The spray nozzles 24 are preferably arranged in two parallel rows 20, 22 within the spray drum 10. The first row 20 is connected to a fresh source of sodium bicarbonate (not shown) while the second row 22 receives sodium bicarbonate from a recycle tank 28 positioned at the exit 40 of the spray drum. It is not necessary for the spray nozzles to deliver a high pressure stream of solution onto the nuts because the fluid pressure is not intended to be used for bleaching or removal of debris. Because recycled solutions are delivered through the nozzles on the second row, large nozzles are preferable to prevent debris from clogging them. This will naturally result in a fairly low pressure spray.

The preferred apparatus is configured to recycle the runoff sodium bicarbonate, which is the sodium bicarbonate that runs off of the nuts during and after spraying, back onto the nuts through the second row 22 of spray nozzles. The runoff solution may carry dirt and other materials off the nuts and thus may become diluted. It is important, however, to maintain the concentration of the solutions being used to treat the nuts at a predetermined level so that the preselected concentration-dependant values for temperature and exposure time will be adequate for successful bleaching of the nuts. As will next be described, the preferred apparatus recycles the runoff solution while maintaining the overall concentration of sodium bicarbonate being applied to the nuts.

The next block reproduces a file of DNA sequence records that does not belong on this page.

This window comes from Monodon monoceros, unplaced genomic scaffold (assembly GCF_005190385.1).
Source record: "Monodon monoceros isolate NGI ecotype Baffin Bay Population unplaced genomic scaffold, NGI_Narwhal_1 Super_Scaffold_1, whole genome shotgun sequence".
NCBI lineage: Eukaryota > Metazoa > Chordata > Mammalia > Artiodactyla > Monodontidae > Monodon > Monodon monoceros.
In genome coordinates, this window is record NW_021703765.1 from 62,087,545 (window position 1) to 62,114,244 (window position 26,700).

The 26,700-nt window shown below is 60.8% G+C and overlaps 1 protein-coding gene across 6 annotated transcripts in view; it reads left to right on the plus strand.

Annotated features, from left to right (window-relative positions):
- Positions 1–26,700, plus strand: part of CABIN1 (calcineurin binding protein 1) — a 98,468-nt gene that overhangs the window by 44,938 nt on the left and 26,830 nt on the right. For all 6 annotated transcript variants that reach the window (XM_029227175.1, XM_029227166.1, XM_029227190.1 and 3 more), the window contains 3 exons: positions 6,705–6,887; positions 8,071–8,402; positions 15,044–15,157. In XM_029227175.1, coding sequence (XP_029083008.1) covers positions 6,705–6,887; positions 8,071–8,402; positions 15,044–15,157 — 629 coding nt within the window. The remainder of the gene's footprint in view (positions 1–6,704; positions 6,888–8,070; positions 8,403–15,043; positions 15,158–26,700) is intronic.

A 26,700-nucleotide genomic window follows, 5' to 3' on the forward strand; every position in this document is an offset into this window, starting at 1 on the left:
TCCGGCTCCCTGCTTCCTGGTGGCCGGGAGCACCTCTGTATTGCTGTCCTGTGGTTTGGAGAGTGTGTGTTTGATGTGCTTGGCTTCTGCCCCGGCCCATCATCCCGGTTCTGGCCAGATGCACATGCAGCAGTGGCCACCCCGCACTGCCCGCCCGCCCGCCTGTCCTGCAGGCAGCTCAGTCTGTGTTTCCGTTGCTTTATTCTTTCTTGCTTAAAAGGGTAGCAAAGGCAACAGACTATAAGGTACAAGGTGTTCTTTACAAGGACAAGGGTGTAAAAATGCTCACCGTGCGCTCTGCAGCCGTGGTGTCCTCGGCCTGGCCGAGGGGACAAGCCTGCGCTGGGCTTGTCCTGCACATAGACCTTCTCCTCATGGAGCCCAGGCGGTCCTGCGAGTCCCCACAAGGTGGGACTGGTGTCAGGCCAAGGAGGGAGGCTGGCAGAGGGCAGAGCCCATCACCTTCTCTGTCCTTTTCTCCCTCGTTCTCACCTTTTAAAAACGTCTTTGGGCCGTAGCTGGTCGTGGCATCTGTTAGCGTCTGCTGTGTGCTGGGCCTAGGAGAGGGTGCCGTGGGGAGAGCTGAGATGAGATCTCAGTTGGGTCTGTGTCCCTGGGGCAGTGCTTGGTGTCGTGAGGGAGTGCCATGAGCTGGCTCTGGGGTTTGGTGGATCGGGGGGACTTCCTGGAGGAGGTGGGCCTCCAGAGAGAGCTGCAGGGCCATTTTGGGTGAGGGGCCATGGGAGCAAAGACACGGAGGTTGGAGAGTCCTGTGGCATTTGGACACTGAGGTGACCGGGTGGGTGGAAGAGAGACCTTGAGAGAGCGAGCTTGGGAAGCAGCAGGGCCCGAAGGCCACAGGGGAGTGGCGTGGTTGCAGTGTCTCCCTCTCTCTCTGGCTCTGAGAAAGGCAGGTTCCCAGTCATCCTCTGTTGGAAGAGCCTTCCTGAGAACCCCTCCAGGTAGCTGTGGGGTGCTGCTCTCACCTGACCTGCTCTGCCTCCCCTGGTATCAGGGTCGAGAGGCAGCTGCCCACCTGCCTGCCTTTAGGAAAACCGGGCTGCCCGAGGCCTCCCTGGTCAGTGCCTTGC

A recycle tank 28 located at the bottom of the spray drum 10 collects the runoff solution as it flows out of the spray drum. This collected solution is passed through a trash screen 30, and a pump 31 pumps it to the second row 22 of spray nozzles 24 where it is sprayed onto the nuts. Positioned in the recycle tank 28 is a monitor 32 which detects the concentration of the runoff solution and which signals a concentration regulator 34 if adjustments in concentration are necessary. The concentration regulator 34 is located at the source of the fresh solution feeding into the first row 20 of spray nozzles 24. If the monitor 32 detects that the concentration of the solution in the recycle tank 28 is less than the predetermined concentration for treating the nuts, the concentration of the incoming fresh solution is increased so that the concentration of the mixture of fresh and recycled solutions reaching the nuts is maintained at the predetermined level.